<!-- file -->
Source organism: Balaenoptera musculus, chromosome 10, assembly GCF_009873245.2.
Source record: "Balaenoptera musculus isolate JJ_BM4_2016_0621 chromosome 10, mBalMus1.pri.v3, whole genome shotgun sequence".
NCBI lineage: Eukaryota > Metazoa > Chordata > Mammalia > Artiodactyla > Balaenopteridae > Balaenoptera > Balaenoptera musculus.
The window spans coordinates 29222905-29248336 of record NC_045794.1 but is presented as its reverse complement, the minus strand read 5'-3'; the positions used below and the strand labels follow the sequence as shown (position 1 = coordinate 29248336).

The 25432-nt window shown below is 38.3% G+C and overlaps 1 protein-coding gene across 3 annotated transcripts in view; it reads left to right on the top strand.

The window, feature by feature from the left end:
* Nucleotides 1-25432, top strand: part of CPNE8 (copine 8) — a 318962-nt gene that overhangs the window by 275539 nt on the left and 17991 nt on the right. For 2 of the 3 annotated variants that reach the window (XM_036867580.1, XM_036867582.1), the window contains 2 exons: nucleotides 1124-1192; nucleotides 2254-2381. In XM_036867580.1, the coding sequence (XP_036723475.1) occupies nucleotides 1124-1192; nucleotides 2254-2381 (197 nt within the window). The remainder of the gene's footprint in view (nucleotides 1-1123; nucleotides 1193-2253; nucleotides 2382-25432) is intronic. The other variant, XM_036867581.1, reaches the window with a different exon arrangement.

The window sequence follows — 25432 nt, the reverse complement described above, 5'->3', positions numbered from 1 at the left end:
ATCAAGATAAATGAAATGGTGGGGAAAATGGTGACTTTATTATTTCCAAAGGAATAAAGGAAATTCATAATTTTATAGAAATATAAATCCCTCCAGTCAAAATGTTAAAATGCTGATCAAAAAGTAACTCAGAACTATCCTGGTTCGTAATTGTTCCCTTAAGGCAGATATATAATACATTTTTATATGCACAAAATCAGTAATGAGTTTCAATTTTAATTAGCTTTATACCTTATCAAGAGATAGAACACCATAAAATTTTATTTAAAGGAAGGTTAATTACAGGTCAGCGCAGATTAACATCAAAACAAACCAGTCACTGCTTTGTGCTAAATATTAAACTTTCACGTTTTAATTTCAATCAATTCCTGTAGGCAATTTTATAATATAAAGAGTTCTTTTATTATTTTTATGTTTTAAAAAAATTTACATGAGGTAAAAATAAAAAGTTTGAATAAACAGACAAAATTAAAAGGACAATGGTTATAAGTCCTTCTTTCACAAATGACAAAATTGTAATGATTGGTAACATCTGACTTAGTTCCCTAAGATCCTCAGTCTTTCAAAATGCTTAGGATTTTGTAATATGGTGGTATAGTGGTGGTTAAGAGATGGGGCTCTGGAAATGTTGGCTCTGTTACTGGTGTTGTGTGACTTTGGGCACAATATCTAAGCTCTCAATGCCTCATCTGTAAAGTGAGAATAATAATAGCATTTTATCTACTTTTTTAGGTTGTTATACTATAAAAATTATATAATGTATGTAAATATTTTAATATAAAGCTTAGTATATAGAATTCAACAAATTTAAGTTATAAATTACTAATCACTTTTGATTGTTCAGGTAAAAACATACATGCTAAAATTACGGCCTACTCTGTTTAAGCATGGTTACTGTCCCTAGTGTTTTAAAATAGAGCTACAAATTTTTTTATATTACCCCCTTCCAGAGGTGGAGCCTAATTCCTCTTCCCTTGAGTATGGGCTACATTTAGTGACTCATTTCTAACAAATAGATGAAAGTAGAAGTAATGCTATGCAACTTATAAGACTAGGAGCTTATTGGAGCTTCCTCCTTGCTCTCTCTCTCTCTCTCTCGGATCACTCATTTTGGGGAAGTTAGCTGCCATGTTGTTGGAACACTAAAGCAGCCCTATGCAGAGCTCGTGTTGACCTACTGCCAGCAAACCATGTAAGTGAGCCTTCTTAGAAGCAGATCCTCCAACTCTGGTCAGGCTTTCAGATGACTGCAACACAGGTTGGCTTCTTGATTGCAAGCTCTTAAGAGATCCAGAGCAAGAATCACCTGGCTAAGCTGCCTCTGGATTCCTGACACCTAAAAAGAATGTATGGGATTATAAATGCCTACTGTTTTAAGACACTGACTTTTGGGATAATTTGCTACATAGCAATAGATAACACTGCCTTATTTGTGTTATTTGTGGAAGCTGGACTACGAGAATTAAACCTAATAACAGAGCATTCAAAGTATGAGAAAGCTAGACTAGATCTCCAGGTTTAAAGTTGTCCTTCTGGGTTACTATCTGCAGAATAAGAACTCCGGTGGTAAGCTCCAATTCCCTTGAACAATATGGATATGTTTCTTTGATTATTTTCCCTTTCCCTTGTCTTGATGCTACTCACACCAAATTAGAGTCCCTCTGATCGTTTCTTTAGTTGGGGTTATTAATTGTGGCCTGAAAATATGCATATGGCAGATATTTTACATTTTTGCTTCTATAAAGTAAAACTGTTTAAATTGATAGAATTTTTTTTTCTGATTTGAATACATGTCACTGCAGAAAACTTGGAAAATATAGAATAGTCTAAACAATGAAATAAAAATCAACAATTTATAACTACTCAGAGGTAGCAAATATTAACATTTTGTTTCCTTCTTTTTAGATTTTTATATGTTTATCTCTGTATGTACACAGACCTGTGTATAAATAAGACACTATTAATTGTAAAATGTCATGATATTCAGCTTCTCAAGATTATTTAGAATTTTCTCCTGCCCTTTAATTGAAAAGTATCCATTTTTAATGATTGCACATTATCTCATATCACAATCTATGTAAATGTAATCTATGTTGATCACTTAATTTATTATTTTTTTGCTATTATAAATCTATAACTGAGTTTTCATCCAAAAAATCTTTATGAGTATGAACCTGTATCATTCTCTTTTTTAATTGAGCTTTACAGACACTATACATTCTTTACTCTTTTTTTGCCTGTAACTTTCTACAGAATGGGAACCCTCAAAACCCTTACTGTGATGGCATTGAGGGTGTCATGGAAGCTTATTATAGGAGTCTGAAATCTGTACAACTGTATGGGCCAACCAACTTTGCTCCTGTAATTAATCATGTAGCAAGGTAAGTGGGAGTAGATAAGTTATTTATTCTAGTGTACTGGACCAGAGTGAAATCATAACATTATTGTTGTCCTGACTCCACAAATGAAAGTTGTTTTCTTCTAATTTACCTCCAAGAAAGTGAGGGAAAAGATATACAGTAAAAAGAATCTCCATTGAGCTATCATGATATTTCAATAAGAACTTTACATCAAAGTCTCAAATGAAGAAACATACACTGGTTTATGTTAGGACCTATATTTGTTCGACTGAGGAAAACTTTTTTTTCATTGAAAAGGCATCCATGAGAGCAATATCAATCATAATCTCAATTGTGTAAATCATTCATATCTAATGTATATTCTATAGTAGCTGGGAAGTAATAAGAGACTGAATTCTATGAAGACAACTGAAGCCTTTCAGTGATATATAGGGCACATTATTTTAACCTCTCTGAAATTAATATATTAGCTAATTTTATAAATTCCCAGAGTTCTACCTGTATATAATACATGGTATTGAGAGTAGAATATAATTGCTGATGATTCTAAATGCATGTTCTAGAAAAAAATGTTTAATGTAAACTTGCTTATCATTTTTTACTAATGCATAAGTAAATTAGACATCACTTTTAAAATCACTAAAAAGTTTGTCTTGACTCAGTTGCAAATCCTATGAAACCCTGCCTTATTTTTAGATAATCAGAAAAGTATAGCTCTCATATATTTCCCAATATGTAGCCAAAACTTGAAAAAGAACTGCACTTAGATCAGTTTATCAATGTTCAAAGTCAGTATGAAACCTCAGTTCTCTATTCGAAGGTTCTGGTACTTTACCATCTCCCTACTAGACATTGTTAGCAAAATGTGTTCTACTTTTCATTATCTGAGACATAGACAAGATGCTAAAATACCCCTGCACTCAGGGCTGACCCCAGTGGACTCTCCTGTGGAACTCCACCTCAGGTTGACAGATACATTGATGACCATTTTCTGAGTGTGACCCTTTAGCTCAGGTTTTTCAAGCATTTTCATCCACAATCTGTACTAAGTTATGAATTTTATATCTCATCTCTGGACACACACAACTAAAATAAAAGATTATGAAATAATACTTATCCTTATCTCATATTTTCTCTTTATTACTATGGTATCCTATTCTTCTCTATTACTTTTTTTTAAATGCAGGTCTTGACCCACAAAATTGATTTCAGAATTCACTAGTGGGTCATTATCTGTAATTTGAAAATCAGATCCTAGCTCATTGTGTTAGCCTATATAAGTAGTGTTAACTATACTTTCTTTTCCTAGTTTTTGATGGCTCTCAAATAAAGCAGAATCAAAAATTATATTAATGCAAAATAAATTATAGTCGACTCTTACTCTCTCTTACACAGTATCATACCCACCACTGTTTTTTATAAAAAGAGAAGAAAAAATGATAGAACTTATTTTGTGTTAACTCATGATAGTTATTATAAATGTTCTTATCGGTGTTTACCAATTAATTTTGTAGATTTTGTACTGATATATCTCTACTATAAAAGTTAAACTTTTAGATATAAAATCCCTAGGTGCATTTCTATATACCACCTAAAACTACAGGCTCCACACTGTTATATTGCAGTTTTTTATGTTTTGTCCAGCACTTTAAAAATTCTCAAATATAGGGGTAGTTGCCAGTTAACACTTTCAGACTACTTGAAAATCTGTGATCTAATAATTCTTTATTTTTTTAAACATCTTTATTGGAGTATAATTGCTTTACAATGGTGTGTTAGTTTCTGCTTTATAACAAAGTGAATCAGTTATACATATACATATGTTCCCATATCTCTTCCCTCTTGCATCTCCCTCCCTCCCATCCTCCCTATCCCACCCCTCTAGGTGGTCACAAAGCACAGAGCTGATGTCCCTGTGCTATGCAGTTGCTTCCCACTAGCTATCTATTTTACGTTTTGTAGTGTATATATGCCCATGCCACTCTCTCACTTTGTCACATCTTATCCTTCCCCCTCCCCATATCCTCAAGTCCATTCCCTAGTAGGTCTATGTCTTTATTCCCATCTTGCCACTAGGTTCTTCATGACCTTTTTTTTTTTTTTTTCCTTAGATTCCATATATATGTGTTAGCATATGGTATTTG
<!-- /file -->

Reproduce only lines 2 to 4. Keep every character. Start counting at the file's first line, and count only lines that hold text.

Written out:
Source record: "Balaenoptera musculus isolate JJ_BM4_2016_0621 chromosome 10, mBalMus1.pri.v3, whole genome shotgun sequence".
NCBI lineage: Eukaryota > Metazoa > Chordata > Mammalia > Artiodactyla > Balaenopteridae > Balaenoptera > Balaenoptera musculus.
The window spans coordinates 29222905-29248336 of record NC_045794.1 but is presented as its reverse complement, the minus strand read 5'-3'; the positions used below and the strand labels follow the sequence as shown (position 1 = coordinate 29248336).